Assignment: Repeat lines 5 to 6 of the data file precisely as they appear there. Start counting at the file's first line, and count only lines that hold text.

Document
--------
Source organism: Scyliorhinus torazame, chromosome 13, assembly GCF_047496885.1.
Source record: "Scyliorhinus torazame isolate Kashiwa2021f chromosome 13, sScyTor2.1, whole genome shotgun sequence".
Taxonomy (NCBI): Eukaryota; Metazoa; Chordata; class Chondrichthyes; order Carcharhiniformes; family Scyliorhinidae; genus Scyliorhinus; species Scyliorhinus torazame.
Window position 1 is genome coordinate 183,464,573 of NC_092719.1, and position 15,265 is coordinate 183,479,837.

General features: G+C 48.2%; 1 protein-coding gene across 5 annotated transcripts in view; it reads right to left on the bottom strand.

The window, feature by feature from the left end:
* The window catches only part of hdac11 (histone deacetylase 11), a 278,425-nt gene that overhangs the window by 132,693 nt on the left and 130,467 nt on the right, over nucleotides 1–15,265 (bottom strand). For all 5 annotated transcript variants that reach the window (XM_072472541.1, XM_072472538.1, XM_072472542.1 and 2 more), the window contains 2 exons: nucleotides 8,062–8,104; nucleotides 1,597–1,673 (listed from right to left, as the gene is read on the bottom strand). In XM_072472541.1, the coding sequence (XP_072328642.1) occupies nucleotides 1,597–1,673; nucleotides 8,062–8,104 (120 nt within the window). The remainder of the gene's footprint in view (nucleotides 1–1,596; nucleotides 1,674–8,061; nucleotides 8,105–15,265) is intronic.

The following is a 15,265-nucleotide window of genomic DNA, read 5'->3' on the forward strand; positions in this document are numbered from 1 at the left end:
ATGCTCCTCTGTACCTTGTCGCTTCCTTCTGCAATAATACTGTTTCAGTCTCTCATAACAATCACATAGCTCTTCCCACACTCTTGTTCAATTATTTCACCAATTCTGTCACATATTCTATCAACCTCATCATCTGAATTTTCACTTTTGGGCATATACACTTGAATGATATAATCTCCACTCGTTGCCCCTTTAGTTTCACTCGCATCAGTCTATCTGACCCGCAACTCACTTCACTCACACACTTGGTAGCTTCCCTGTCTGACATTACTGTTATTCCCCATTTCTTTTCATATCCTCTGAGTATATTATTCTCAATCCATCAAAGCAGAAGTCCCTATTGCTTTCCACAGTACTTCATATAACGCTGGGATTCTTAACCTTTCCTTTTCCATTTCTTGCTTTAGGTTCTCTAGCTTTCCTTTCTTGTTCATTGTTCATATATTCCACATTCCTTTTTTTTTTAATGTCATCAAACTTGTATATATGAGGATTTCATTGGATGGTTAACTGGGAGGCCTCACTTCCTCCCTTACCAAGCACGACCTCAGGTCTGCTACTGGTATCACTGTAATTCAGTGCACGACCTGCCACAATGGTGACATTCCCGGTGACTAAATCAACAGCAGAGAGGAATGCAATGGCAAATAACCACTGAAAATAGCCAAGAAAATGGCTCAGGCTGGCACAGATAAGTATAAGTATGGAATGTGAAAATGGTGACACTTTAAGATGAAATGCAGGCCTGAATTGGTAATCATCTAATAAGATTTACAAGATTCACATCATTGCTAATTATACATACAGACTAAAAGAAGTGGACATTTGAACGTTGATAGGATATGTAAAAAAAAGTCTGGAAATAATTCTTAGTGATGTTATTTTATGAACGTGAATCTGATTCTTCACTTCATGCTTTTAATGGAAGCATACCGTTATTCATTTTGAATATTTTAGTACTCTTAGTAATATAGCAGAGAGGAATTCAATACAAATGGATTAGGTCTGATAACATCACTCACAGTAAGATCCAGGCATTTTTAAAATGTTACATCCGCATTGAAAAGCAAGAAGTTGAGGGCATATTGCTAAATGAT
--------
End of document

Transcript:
General features: G+C 48.2%; 1 protein-coding gene across 5 annotated transcripts in view; it reads right to left on the bottom strand.

The window, feature by feature from the left end: